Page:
“That’s very interesting, but what’s the point of this?”

“The point is simple. These things that don’t change across all the possibilities: are they more important than the things that do change? Are they more essential to identity? Are they more inalienable? The universe allows for massively myriad variation. So are the things that don’t vary more important? In a sense, they are so deeply a part of you that you simply don’t exist without these things, and it all follows from some elementary constraint of particle physics.”

“On the other hand, you might be entirely malleable. The universe is constrained but the possibilities are so bountiful that intense and inconsistent variation is inevitable. There’s just too much possibility to realistically think that such anchors, such constants can exist in any meaningful way.”

Brandon just nodded.

Rosetta Stone
This pretty much explains it.

2010 Season Preview: Miami Heat

It's time for the Love in the Time of LeBron 2010 Season Team Previews. You know how we do. Next up, the harbringers of doom, the Miami Heat.


Why We Care
This team has the potential to be the greatest team in basketball history. It's not the most likely course and it's certainly not inevitable, but whenever that possibility is in play, you have to pay attention. This team could be mind-numbingly awesome. They could play a style of basketball that has never been played before. They could leave a trail of scorched earth and ruined buildings in their wake. This team has the potential of uranium ore. They could be mediocre. This is totally true. But where is the ceiling on the best-case scenario? I don't know either, and that's why we will watch very carefully.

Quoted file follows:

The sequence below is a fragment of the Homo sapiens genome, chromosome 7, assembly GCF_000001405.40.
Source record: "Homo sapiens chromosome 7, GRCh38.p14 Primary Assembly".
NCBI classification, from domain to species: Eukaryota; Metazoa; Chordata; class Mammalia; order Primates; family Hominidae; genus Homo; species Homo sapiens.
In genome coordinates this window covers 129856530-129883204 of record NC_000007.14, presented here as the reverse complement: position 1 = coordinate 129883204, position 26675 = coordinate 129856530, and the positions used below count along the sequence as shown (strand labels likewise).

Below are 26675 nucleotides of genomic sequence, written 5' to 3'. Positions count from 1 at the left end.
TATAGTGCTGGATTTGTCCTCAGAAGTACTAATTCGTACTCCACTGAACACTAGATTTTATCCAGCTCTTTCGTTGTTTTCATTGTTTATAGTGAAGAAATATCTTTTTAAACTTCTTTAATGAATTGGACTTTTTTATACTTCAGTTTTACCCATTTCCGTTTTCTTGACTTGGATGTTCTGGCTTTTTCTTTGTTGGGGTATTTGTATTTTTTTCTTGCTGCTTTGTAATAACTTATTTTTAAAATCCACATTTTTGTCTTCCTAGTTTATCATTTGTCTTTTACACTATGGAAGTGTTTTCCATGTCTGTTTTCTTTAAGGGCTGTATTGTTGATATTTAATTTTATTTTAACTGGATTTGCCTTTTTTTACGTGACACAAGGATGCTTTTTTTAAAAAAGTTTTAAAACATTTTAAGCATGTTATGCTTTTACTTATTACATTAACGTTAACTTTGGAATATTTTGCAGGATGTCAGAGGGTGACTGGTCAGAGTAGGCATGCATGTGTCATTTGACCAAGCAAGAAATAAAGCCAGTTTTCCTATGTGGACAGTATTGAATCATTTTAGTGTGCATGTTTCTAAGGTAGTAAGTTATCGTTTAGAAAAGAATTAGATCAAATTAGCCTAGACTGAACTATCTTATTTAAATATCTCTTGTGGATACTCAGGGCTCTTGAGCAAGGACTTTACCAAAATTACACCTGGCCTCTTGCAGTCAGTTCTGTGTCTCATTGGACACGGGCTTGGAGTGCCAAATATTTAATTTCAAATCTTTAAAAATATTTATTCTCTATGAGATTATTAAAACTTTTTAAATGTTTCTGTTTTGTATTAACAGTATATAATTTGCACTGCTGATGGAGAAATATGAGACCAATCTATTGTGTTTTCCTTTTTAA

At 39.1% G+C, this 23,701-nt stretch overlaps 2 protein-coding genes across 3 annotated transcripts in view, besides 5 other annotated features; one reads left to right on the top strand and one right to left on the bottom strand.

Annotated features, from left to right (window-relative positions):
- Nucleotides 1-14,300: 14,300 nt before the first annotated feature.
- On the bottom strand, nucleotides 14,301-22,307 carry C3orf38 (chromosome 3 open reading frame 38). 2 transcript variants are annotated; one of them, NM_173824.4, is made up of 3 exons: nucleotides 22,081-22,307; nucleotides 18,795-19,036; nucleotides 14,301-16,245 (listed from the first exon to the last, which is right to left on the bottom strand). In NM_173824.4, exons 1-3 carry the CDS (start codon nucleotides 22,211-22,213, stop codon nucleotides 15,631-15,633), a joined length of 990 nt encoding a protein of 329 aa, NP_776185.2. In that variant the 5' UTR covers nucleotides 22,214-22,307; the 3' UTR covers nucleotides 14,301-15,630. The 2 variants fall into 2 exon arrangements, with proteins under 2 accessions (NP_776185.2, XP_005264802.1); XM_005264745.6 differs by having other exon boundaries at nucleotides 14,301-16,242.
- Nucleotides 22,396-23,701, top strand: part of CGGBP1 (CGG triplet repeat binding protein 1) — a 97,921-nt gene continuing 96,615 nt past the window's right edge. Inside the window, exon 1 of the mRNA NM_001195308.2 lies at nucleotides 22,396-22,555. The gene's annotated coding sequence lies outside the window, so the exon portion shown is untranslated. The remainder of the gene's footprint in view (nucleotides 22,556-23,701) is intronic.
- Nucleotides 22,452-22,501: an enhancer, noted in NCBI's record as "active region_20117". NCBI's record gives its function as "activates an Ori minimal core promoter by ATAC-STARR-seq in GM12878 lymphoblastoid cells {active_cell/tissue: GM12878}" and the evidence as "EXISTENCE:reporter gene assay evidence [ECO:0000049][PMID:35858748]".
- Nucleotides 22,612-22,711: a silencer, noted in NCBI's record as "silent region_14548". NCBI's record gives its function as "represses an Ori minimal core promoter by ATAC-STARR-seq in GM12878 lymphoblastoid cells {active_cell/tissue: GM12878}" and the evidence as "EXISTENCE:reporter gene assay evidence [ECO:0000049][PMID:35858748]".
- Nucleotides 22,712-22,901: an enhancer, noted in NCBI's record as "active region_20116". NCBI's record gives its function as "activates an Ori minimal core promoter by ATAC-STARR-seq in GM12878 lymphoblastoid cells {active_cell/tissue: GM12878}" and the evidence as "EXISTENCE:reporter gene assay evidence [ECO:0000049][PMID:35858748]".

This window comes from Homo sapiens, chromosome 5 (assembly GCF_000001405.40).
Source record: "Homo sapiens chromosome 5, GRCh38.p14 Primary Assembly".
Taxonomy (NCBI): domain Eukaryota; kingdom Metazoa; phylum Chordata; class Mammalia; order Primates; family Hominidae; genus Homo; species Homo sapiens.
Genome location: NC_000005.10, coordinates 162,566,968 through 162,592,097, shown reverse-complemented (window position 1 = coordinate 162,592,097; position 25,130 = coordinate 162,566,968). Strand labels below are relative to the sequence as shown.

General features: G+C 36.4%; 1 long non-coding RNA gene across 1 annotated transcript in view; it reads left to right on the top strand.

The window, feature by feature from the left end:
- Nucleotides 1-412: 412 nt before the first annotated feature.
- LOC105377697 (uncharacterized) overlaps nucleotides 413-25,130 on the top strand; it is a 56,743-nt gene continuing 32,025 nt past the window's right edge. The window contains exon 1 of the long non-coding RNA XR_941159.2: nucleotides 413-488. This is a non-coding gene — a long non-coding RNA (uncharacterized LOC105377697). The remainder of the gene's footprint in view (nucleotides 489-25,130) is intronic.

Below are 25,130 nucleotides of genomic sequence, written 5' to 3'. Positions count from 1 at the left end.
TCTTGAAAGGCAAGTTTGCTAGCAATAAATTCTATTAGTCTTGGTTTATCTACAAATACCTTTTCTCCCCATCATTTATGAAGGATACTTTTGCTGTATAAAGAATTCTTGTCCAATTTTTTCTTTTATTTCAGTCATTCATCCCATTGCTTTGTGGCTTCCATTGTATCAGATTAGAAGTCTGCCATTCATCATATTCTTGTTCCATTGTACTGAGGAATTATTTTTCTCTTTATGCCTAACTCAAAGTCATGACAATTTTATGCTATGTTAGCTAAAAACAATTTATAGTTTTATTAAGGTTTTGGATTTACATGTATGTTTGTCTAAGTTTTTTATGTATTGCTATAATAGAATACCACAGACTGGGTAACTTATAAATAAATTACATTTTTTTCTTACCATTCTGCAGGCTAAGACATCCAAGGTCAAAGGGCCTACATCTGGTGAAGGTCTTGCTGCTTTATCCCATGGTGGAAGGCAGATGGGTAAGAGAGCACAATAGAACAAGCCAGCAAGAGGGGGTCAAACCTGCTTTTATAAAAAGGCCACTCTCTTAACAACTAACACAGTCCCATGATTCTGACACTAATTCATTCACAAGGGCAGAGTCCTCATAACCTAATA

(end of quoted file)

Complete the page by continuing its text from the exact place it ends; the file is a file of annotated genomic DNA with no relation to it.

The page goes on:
Significant Beards
Joel Anthony: Goatee shaped exactly like his head. A deeply unsettling glimpse of infinity.
Chris Bosh: Another flat goatee. Shave this man.
Mario Chalmers: Little hair nubs along his chin. Festive.
Udonis Haslem: A dust ruffle for the chin.
Eddie House: Solid but uninspired. Frozen red velvet cake.
Juwan Howard: Possibly a smudge.
LeBron James: Classic. Of course.
Jamaal Magloire: Barely there. The thong of beards.
Mike Miller: Scraggle. This isn’t actually Spring Break.
Jerry Stackhouse: Another infinity goatee. House of mirrors.
Dwayne Wade: Standard goatee, no upgrades. Cheap.

Guiding Text
Book of Revelation

If They Were A Milkshake They Would Be...

LeBron on the Heat